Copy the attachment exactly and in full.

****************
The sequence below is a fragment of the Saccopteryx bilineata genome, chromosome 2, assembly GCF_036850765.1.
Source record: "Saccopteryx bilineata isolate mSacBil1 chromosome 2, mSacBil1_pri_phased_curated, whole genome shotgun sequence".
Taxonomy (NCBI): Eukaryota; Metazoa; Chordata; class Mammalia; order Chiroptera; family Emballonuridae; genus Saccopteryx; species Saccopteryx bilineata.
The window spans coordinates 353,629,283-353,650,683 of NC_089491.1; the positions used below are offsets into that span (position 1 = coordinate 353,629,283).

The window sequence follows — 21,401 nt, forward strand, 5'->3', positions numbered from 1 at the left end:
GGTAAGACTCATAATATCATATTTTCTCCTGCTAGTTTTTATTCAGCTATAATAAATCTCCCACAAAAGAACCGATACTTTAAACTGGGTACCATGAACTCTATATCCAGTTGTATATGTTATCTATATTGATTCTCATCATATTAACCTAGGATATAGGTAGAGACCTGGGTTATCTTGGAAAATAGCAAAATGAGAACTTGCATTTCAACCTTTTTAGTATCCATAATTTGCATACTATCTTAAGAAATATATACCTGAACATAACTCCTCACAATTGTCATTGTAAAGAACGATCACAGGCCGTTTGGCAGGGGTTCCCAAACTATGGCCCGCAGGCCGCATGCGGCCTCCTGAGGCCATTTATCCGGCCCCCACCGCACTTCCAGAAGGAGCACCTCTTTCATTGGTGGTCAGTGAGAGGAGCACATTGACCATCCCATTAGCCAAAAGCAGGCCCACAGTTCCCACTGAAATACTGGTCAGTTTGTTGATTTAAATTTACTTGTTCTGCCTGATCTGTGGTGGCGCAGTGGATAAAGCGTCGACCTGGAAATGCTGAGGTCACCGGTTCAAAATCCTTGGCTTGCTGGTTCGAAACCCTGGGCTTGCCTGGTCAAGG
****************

The sequence below is a fragment of the Saccopteryx bilineata genome, chromosome 2, assembly GCF_036850765.1.
Source record: "Saccopteryx bilineata isolate mSacBil1 chromosome 2, mSacBil1_pri_phased_curated, whole genome shotgun sequence".
Taxonomy (NCBI): Eukaryota; Metazoa; Chordata; class Mammalia; order Chiroptera; family Emballonuridae; genus Saccopteryx; species Saccopteryx bilineata.
The window spans coordinates 353,629,283-353,650,683 of NC_089491.1; the positions used below are offsets into that span (position 1 = coordinate 353,629,283).

The window sequence follows — 21,401 nt, forward strand, 5'->3', positions numbered from 1 at the left end:
GGTAAGACTCATAATATCATATTTTCTCCTGCTAGTTTTTATTCAGCTATAATAAATCTCCCACAAAAGAACCGATACTTTAAACTGGGTACCATGAACTCTATATCCAGTTGTATATGTTATCTATATTGATTCTCATCATATTAACCTAGGATATAGGTAGAGACCTGGGTTATCTTGGAAAATAGCAAAATGAGAACTTGCATTTCAACCTTTTTAGTATCCATAATTTGCATACTATCTTAAGAAATATATACCTGAACATAACTCCTCACAATTGTCATTGTAAAGAACGATCACAGGCCGTTTGGCAGGGGTTCCCAAACTATGGCCCGCAGGCCGCATGCGGCCTCCTGAGGCCATTTATCCGGCCCCCACCGCACTTCCAGAAGGAGCACCTCTTTCATTGGTGGTCAGTGAGAGGAGCACATTGACCATCCCATTAGCCAAAAGCAGGCCCACAGTTCCCACTGAAATACTGGTCAGTTTGTTGATTTAAATTTACTTGTTCTGCCTGATCTGTGGTGGCGCAGTGGATAAAGCGTCGACCTGGAAATGCTGAGGTCACCGGTTCAAAATCCTTGGCTTGCTGGTTCGAAACCCTGGGCTTGCCTGGTCAAGG